Expressions and Variables

The Yarn language is a full programming language, which means it has support for writing complex expressions that let you control how the dialogue in your game works. In this document, you’ll learn how to write expressions, and where you can use them.

Expressions and if statements

An if statement is used to control whether a collection of content is shown or not. When you write an if statement, you provide an expression, which is evaluated; if that expression evaluates to true, then the contents of the if statement are run.

For example, consider this code:

<<if $gregg_day_intro is 0>>
    Gregg: Sup duder. 
    Mae: hey.

The expression being used here is $gregg_day_intro is 0. In this expression, the value of the variable $gregg_day_intro is being compared to the number 0, using the is operator. If they’re the same, the expression evaluates to true, and the lines are run.


You can store information about the state of your game in variables. Variables store information; more specifically, they can store text, numbers, true or false values, or null (which represents ‘no value’).

To set the value of a variable, you use the set keyword. For example:

Mae: Oh god. Steve Scriggins.
<<set $suspect_steve to 1>>
Lori: Yeah. Him.

This sets the variable $suspect_steve to the number 1.

If a variable hasn’t been set, it will have the value null.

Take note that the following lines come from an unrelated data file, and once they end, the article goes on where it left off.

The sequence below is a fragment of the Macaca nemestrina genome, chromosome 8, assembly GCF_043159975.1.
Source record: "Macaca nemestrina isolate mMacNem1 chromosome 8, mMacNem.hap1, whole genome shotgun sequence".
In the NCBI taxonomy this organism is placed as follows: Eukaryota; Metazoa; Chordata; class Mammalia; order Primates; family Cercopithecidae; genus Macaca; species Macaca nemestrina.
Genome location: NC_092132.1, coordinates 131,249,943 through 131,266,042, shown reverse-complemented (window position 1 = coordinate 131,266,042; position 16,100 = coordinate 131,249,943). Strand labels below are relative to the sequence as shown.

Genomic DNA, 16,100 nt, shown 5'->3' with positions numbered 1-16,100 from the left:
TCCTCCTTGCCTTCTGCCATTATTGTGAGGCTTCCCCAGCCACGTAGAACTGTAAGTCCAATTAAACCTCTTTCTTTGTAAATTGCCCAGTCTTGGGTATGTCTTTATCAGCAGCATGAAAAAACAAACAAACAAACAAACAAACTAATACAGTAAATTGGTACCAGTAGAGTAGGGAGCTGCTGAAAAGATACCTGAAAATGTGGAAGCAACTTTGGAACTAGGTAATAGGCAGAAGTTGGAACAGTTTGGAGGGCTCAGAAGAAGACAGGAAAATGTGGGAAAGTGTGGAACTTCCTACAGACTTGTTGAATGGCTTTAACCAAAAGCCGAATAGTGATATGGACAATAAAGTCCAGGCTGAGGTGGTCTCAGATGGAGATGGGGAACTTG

Variables and your game

Yarn Spinner doesn’t manage the storage of information in variables itself. Instead, your game provides a variable storage object to Yarn Spinner before you start running dialogue.

When Yarn Spinner needs to know the value of a variable, it will ask the variable storage object you’ve given it. When Yarn Spinner wants to set the value of a variable, it will provide the value and the name of the variable. In this way, your game has control over how data is stored.


In addition to variables, expressions work with values. These are things like numbers, strings, and true and false.

Any value can be stored in a variable, in addition to being used in an expression.

Yarn Spinner also has a special value, called null. This value represents “no value”; any variable that hasn’t yet been assigned a value will be null.


To work with variables and values, you combine them with operators. Operators are things like the arthimetic operations + (add) and - (subtract), comparison operators like < (less than) and == (equal to), as well as logical operations like and and or.

To see the complete list of operators in Yarn Spinner, see Syntax Quick Reference.

Inline expressions

An expression can be embedded inside a line. When you do this, the result of that expression is embedded in the text of the line, which is shown to the user.

For example, if you store the number of times the player has spoken to a character in the variable $times_spoken, you can display it like this:

Player: Hi!
Character: You've spoken to me {$times_spoken} times today!